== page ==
I got invited I a banquet hosted by Jesus House Toronto. This was during the easter season so the theme was an Easter theme. A friend was to perform a spoken word piece. During the banquet, different artists were united to come perform.
One of the artistes in this banquet, precisely of the band that was on stage when I walked in, repeated recycled the question “Did you learn to love?”. This question was repeated so much in the song, I forgot what the song was called alongside the name of the band and the artiste. The most annoying part was the fact that with each repetition of the question, I lost more focus on the food before me, the interesting conversations on my table and the pretty girl beside me. Before I knew what was going on, I stole a pencil from the table and started writing on one of the program sheets.
My thoughts written in that moment spewed thus: [and my current analysis and new thoughts lie in these square brackets]
Did you learn to love?
Sounds like a question that is gonna be asked in the judgement day trial [I was in a church setting so best believe I’ll be writing on some Christian issue]. We all are sent to the earth with nothing but a blank soul and a body to house it; all made in the image of the Most High. This is God’s gift to us. What then would be our gift to God but the lives we fill our soul with and present to Him. Then He would ask “Did you learn to love?” [how I am so sure this is what God would ask, I still cannot fathom; but hey, it was in the moment so it might be safe to say I was being “spoken to”]
Love is a communal movement. [Love is sharing. An exchange. A phenomena shared between two or more whose materialisation in physical form is an exchange of feelings, gifts, moments, property and anything that can be claimed by any of the parties] A movement that needs another to complete the exchange. How then us it that we are pushed on to live communally but judged in the singular [—alone]? To achieve a feel for the ethereal, we have to act communally [When a group or community come together for a cause, they often have the illusion of being part of something larger than life; I refer to the description of this purpose as an illusion because if it is larger than life, life should not be able to contain it, yet the outcome of this larger-than-life purpose is contained in life. However, each time any of such tasks are embarked on, we claim to come one step closer to a larger then life concept. The illusion sure is strong. But if I was to be a bit optimistic and consider the fact that we get closer to larger-than-life, the credit should go to the community. If we should ever come to see this larger than life entity, the community that birthed the purpose would be an ideal unto to e presented]. Yet to stand before Him, the community is broken and the individual is seen.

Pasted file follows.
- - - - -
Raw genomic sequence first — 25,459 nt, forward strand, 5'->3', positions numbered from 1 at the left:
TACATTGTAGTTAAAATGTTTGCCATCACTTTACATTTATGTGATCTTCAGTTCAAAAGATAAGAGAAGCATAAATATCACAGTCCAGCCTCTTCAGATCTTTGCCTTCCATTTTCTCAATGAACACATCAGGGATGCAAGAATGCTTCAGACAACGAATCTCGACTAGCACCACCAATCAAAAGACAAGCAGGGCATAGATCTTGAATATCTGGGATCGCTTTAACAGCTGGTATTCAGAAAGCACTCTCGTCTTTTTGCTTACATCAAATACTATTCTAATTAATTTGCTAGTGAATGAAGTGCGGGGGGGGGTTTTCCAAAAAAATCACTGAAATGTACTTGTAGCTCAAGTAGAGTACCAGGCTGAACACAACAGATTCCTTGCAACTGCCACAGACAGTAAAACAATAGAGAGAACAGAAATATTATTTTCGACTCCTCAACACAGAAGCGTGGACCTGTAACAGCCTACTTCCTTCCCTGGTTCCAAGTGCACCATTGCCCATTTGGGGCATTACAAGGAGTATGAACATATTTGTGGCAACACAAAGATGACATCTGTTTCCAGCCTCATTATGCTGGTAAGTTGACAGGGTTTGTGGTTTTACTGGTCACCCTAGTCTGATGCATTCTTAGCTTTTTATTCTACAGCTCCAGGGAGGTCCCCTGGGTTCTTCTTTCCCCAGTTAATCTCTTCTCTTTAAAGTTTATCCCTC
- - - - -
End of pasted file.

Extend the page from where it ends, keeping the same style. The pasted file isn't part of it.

Final question then is: is love communual or is it something innate in the human? Something from the human to its soul.
Something we should think about.